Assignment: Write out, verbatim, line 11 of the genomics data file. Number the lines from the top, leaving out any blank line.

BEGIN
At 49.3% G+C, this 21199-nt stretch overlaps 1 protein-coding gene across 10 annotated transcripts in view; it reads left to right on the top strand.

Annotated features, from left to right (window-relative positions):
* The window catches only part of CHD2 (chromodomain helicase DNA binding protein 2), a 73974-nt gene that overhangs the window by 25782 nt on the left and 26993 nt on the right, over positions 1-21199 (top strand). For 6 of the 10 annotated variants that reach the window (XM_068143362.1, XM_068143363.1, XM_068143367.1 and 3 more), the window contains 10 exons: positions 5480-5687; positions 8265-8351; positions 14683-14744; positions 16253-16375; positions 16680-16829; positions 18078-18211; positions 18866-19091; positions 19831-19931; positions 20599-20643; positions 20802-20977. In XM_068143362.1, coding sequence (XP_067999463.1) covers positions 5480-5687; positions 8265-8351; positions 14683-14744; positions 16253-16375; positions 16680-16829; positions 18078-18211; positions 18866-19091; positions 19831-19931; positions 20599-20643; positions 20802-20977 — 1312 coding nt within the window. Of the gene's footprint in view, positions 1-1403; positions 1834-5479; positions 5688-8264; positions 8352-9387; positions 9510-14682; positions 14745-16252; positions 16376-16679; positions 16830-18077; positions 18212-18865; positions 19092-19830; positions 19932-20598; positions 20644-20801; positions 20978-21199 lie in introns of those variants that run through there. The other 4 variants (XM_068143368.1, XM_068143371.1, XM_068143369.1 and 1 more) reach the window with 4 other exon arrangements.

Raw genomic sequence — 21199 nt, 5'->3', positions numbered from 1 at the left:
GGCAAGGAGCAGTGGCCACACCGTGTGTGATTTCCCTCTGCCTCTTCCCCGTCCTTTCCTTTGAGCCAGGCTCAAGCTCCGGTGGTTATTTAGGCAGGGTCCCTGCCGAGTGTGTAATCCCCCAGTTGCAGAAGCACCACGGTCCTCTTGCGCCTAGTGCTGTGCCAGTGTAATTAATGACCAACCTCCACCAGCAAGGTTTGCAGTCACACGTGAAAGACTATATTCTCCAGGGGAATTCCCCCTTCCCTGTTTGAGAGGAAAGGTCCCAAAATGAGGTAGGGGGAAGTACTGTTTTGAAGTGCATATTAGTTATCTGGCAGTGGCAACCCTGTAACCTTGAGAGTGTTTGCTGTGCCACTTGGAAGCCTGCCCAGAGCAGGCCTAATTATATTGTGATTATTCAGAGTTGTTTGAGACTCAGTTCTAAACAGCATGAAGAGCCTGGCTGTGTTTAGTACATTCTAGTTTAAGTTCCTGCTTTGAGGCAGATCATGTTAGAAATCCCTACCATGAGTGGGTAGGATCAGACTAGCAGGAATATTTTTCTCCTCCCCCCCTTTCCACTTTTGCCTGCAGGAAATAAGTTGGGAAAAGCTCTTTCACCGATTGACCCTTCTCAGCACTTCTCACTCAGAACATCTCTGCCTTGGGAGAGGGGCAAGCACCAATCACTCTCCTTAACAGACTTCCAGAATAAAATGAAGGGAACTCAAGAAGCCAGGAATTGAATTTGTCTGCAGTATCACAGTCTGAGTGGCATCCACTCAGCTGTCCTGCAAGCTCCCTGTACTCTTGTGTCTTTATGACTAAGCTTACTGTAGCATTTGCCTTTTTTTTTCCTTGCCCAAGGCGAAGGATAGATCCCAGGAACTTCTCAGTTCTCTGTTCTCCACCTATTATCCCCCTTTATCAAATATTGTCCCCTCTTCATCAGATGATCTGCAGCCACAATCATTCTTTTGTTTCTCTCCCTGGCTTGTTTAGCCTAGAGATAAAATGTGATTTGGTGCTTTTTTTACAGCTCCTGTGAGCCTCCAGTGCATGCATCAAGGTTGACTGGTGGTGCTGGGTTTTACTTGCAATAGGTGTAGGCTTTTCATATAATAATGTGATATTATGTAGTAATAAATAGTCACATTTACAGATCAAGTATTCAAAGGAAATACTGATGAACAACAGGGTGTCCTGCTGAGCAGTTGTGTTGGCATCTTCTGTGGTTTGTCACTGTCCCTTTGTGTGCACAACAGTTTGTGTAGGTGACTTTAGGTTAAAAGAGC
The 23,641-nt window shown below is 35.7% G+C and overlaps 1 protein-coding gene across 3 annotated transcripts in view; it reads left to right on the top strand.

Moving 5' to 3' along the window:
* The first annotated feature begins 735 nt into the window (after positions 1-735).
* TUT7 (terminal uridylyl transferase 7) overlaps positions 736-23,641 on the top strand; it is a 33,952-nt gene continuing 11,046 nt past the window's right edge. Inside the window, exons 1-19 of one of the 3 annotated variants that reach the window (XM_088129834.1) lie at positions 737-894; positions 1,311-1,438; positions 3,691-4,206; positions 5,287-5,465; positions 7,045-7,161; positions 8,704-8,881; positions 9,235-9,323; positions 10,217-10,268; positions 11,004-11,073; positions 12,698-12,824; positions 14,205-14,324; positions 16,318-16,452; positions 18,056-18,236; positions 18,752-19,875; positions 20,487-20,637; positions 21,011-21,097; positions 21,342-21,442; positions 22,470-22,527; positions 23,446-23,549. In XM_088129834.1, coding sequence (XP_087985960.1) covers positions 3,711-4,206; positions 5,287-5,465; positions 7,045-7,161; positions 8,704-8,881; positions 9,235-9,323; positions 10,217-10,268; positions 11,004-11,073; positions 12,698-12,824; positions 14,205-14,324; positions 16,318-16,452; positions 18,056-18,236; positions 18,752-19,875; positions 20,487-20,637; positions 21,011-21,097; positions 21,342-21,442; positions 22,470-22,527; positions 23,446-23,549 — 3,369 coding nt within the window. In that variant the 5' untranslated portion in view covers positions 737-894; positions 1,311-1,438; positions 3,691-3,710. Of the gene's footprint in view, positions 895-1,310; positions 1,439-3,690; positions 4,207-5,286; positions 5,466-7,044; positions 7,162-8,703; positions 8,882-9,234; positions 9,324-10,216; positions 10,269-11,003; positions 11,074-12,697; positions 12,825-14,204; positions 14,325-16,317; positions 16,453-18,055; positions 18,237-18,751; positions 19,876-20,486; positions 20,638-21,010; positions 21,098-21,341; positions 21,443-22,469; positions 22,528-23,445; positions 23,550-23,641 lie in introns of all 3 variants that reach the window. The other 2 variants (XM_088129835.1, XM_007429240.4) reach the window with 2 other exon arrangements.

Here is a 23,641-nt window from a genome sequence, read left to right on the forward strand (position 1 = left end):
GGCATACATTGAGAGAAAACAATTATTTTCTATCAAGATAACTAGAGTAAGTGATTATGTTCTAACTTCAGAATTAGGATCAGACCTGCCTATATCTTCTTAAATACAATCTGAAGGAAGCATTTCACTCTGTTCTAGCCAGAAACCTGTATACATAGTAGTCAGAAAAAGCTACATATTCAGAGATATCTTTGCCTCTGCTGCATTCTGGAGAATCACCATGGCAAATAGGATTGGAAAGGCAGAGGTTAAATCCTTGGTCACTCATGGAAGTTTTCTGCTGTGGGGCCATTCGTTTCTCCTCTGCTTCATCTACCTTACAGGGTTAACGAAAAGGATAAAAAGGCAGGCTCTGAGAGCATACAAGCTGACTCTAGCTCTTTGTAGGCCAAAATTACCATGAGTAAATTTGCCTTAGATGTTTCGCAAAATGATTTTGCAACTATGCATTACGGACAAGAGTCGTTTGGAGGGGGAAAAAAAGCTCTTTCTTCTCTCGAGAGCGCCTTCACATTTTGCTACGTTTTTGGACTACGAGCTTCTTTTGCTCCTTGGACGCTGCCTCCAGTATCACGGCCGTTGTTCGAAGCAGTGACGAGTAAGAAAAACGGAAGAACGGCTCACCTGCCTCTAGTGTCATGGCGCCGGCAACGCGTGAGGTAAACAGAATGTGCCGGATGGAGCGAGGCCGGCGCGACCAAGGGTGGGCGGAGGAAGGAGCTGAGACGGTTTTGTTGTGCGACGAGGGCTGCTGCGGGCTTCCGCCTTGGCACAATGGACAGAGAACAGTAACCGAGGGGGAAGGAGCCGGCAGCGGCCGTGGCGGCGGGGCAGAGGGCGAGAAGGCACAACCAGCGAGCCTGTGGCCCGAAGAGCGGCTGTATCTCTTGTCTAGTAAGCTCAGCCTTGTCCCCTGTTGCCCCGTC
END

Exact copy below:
GGCATACATTGAGAGAAAACAATTATTTTCTATCAAGATAACTAGAGTAAGTGATTATGTTCTAACTTCAGAATTAGGATCAGACCTGCCTATATCTTCTTAAATACAATCTGAAGGAAGCATTTCACTCTGTTCTAGCCAGAAACCTGTATACATAGTAGTCAGAAAAAGCTACATATTCAGAGATATCTTTGCCTCTGCTGCATTCTGGAGAATCACCATGGCAAATAGGATTGGAAAGGCAGAGGTTAAATCCTTGGTCACTCATGGAAGTTTTCTGCTGTGGGGCCATTCGTTTCTCCTCTGCTTCATCTACCTTACAGGGTTAACGAAAAGGATAAAAAGGCAGGCTCTGAGAGCATACAAGCTGACTCTAGCTCTTTGTAGGCCAAAATTACCATGAGTAAATTTGCCTTAGATGTTTCGCAAAATGATTTTGCAACTATGCATTACGGACAAGAGTCGTTTGGAGGGGGAAAAAAAGCTCTTTCTTCTCTCGAGAGCGCCTTCACATTTTGCTACGTTTTTGGACTACGAGCTTCTTTTGCTCCTTGGACGCTGCCTCCAGTATCACGGCCGTTGTTCGAAGCAGTGACGAGTAAGAAAAACGGAAGAACGGCTCACCTGCCTCTAGTGTCATGGCGCCGGCAACGCGTGAGGTAAACAGAATGTGCCGGATGGAGCGAGGCCGGCGCGACCAAGGGTGGGCGGAGGAAGGAGCTGAGACGGTTTTGTTGTGCGACGAGGGCTGCTGCGGGCTTCCGCCTTGGCACAATGGACAGAGAACAGTAACCGAGGGGGAAGGAGCCGGCAGCGGCCGTGGCGGCGGGGCAGAGGGCGAGAAGGCACAACCAGCGAGCCTGTGGCCCGAAGAGCGGCTGTATCTCTTGTCTAGTAAGCTCAGCCTTGTCCCCTGTTGCCCCGTC